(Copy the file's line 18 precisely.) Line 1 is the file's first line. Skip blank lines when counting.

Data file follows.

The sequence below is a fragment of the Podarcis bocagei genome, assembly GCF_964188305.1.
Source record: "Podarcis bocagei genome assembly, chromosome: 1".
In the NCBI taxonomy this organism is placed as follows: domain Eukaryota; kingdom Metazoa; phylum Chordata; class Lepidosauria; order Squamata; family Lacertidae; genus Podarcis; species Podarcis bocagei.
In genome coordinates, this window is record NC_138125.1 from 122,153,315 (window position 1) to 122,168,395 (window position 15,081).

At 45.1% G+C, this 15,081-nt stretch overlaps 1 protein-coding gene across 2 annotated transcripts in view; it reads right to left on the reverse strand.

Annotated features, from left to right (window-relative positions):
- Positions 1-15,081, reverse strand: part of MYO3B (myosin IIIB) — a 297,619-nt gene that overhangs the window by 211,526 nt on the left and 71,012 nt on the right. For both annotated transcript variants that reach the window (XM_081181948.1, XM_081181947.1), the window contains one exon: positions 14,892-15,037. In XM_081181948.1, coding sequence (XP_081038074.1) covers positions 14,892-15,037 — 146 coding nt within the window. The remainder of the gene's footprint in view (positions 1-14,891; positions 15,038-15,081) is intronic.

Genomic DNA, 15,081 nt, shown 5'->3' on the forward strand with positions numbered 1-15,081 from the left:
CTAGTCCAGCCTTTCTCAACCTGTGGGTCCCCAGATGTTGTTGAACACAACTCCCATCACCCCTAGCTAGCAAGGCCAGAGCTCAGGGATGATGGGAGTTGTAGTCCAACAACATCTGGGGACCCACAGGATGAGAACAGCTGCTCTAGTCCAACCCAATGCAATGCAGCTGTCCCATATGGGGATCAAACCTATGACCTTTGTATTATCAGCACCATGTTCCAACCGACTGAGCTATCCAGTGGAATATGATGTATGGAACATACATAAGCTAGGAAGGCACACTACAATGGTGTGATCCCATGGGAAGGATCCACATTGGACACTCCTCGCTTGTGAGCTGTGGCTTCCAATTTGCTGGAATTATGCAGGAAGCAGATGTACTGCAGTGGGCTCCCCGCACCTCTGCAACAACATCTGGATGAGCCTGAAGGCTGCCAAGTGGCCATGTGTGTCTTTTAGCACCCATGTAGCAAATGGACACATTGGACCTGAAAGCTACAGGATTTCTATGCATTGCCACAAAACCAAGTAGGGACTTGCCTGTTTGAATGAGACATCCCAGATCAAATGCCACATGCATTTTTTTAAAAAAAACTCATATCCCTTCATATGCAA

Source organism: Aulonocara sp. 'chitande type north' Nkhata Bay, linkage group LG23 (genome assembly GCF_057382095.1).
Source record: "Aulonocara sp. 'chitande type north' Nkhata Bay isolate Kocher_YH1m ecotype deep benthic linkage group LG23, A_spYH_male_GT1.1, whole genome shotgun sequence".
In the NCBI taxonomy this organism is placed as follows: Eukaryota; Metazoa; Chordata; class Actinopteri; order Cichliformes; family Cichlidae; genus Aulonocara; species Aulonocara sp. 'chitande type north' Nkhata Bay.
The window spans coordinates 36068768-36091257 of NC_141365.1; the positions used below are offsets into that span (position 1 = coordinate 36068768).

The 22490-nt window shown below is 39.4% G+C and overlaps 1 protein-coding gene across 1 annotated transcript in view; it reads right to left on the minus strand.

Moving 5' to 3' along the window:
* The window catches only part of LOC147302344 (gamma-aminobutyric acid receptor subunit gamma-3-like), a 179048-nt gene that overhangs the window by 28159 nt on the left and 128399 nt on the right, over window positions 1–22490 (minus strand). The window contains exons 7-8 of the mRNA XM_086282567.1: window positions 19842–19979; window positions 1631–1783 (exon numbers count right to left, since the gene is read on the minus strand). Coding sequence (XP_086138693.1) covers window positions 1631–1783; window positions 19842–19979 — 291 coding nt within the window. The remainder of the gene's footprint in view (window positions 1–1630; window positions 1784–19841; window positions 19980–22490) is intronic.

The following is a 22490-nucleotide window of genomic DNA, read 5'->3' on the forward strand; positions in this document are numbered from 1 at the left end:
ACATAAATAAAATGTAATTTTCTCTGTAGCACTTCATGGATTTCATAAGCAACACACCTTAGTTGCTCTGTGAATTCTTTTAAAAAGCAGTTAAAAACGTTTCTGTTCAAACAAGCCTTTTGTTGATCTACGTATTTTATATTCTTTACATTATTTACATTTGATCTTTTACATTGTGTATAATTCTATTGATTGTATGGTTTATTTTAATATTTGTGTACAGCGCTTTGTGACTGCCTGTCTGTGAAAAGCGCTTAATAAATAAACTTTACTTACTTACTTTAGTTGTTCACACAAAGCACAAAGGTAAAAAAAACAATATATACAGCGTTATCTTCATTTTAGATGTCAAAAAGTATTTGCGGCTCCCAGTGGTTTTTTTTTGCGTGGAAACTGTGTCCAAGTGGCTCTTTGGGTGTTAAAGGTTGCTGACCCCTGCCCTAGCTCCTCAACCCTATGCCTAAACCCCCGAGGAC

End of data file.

ACATAAATAAAATGTAATTTTCTCTGTAGCACTTCATGGATTTCATAAGCAACACACCTTAGTTGCTCTGTGAATTCTTTTAAAAAGCAGTTAAAAACGTTTCTGTTCAAACAAGCCTTTTGTTGATCTACGTATTTTATATTCTTTACATTATTTACATTTGATCTTTTACATTGTGTATAATTCTATTGATTGTATGGTTTATTTTAATATTTGTGTACAGCGCTTTGTGACTGCCTGTCTGTGAAAAGCGCTTAATAAATAAACTTTACTTACTTACTTTAGTTGTTCACACAAAGCACAAAGGTAAAAAAAACAATATATACAGCGTTATCTTCATTTTAGATGTCAAAAAGTATTTGCGGCTCCCAGTGGTTTTTTTTTGCGTGGAAACTGTGTCCAAGTGGCTCTTTGGGTGTTAAAGGTTGCTGACCCCTGCCCTAGCTCCTCAACCCTATGCCTAAACCCCCGAGGAC